fbpx Raising Awareness: A Q&A With the Colon Cancer Foundation

Raising Awareness: A Q&A With the Colon Cancer Foundation

Colorectal cancer is preventable, treatable and—listen up—trending younger. Get informed.
Giddy Staff
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Giddy Staff

When President Bill Clinton added his signature to a proclamation in February 2000, he officially recognized March as Colorectal Cancer Awareness Month, and that proclamation has been confirmed by every president since. Deservedly so.

More than 151,000 people are expected to be diagnosed with colorectal cancer (CRC) in 2022, and more than 52,000 will die from it, according to estimates by the American Cancer Society. Also noteworthy: People born in 1990, when compared to people born in 1950, have double the risk of colon cancer and quadruple the risk of rectal cancer.

Giddy has made Colorectal Cancer Awareness Month a coverage priority. This week, we talked to Cindy Borassi, the president of the Colon Cancer Foundation, who got involved with CCF about 10 years ago when a friend asked for help. She put her not-for-profit experience to use for CCF, even though she had no personal connection to CRC—at least that she knew of. That changed when she discovered the disease killed her grandfather. Since then, an aunt died of the disease and an uncle developed it but survived.

Her involvement and her awareness got turbocharged. Now, under her stewardship, the 19-year-old organization, founded by surgical oncologist Thomas Weber, M.D., as an outgrowth of an awareness-raising walk and run in Central Park (this year's event has passed but check it out, as the money raised goes to prevention, advocacy and research), is helping drive policy and save lives.

We talked to Borassi about CRC perceptions, trends, research, awareness and more. Joining us on the call was CCF's scientific director Surabhi Dangi-Garimella, Ph.D.

Giddy: Has anything surprised you over the years about people's perception or attitude toward colorectal cancer?

Cindy Borassi: It still remains a cancer that many people are very uncomfortable talking about. In fact, we have a gentleman who we're working with on a campaign this year who just told us a really poignant story about one of his best friends. The friend knew he had cancer, stage four colon cancer. The man we're working with knew his friend was battling a form of cancer, but the friend never told him what type of cancer it was because he was too embarrassed. Not because he had cancer, but specifically the type of cancer.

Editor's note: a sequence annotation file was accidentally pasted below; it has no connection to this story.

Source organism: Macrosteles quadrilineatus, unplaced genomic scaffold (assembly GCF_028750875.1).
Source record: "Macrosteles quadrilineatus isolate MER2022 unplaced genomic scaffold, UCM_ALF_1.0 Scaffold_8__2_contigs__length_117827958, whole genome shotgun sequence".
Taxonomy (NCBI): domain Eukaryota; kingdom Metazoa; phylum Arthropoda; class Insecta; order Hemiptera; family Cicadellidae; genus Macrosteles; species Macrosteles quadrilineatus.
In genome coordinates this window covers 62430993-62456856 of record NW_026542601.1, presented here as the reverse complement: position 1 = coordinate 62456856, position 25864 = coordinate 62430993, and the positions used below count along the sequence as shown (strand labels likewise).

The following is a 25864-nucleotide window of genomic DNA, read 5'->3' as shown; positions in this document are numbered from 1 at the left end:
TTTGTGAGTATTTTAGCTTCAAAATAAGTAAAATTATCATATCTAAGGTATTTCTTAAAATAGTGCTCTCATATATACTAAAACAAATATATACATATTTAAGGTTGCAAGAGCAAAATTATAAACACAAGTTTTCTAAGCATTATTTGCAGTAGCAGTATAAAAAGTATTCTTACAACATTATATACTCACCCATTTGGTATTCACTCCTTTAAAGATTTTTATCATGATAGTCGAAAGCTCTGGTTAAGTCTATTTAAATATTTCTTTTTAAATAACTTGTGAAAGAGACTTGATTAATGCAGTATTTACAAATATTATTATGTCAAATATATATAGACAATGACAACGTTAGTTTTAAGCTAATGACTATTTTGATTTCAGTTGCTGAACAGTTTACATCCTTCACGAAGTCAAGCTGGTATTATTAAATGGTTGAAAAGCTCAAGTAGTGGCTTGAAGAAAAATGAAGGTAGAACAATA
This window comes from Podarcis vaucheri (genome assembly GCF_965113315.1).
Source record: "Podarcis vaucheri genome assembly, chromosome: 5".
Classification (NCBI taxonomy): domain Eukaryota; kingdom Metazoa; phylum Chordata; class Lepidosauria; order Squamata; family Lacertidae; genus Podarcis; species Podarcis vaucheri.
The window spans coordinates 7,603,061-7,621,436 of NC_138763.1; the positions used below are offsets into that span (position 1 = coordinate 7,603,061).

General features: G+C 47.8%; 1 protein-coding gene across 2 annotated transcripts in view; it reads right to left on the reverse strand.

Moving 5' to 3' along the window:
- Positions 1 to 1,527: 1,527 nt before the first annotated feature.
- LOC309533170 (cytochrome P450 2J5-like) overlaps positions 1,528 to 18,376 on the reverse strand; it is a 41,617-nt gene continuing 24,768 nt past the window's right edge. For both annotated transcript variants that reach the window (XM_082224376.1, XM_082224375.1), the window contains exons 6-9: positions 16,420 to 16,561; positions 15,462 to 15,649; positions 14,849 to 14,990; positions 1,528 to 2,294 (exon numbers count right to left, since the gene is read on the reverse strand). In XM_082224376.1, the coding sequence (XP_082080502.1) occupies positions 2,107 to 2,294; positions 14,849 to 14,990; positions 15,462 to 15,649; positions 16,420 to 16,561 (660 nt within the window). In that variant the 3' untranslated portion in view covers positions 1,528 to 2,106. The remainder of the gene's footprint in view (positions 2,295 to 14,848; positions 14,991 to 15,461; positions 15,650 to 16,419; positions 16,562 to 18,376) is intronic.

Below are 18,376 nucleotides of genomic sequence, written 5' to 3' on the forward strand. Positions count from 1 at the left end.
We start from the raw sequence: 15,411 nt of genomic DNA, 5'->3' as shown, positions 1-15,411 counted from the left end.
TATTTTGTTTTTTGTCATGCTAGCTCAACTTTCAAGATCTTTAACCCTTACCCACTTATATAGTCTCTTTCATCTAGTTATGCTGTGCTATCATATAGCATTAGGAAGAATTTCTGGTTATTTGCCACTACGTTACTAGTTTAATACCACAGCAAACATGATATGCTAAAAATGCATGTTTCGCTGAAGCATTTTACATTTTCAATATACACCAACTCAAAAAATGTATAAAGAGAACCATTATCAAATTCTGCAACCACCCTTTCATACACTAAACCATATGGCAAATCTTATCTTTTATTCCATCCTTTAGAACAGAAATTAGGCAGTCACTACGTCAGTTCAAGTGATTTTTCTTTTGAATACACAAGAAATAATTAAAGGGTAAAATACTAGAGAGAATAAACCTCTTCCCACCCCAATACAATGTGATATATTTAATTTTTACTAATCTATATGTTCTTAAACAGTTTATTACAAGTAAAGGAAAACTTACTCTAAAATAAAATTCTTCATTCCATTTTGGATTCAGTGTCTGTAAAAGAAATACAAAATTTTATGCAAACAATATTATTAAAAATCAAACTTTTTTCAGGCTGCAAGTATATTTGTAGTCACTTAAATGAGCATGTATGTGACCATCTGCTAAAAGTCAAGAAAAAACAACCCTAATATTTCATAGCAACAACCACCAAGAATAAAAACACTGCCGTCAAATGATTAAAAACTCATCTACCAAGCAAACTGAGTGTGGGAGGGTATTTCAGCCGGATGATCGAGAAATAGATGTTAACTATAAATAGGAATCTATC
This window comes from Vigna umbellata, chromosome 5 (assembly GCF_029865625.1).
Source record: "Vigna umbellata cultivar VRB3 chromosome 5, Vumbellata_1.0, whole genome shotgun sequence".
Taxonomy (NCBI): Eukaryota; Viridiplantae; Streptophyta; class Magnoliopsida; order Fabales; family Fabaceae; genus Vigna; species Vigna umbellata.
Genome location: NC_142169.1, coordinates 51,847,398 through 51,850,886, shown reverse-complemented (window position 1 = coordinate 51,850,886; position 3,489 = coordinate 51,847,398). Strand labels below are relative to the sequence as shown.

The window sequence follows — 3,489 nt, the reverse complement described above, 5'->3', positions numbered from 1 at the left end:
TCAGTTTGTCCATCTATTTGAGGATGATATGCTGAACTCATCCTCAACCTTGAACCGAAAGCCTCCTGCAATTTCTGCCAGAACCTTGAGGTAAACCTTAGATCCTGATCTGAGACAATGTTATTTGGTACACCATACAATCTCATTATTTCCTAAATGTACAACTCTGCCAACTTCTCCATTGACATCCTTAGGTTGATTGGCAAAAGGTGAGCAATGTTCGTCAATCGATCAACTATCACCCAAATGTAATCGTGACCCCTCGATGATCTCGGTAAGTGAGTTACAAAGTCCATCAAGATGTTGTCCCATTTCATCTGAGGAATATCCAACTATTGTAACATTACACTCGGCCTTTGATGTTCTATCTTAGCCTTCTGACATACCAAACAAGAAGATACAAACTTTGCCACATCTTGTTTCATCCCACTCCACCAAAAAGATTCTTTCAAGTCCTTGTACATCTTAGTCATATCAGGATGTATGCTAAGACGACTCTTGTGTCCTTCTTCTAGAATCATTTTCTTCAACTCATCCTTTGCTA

And so that still speaks to, that in this day and age, people are still embarrassed by this disease because of the part of the body it affects: There are two parts to colorectal cancer—colon and rectal cancer—but especially rectal cancer.

Screening, when it comes to colorectal cancer, can actually turn into prevention in the sense that polyps can be removed in real time. What should more people know about screening?

Ed. note: CCF has a separate site dedicated to screening and how to spread the word.

What we often say is that colonoscopy is the gold standard because you can kill two birds with one stone. You go in and you're doing the screening, but you're also removing the polyp—the pre-cancerous polyp or the cancerous polyp—right there. So that's what makes it the gold standard. Whereas other forms of screening—stool DNA or the FIT (fecal immunochemical test) or FOBT (fecal occult blood test)—it's the first step. So you're doing that test and if you get a positive response, you're still having to go in for a colonoscopy.

But our motto across the colon cancer spectrum is "the best test is the one that gets done." We really want people to know this because there's a very large majority of the population—we know from watching the trends in the statistics over the last decade—that are never going to opt for a colonoscopy on day one. It's just never going to be their first option for a number of reasons. It can be myths. It could be access, it could be having someone to be able to drive them because they have to be sedated. It could be financial. And so there are all sorts of reasons why someone would decide not to go that route first.

There are so many options other than colonoscopy. And so we encourage the general public to have a really honest conversation with their doctor about what the best option is for them.

The United States Preventive Services Task Force (USPSTF) recently lowered the recommended age to start screening, from 50 to 45. Where did that come from? Why is it a good thing? Are you one of the organizations saying it's about time?

Well, I like to think that it came from us. I know it sounds pretty brazen, but it's honest. We were the foundation in the space that started hosting a conference focused on the fact that colon cancer is affecting younger and younger Americans. Years ago, we started noticing this trend, along with others in the space, but we started hosting this summit eight years ago, and along with that we started lobbying the American Cancer Society. They actually reset their guidelines four years ago. And that was in large part due to meetings that we hosted with them, as well as summits that we co-hosted with them to bring in specialists to look at the data to see when would it be most beneficial to start screening.

After really careful consideration of the statistics and the trends and the number of individuals affected under the age of 50 and the trends that we were seeing—it's been really happening since the 1990s, this trend of increasing incidence in those under the age of 50—but it took some time to convince them that there was a worth and a value in moving that screening down to 45. Once we got the American Cancer Society on board, it's just a matter of waiting until the USPSTF then goes through their own process of reanalyzing the data, and that's what they then did.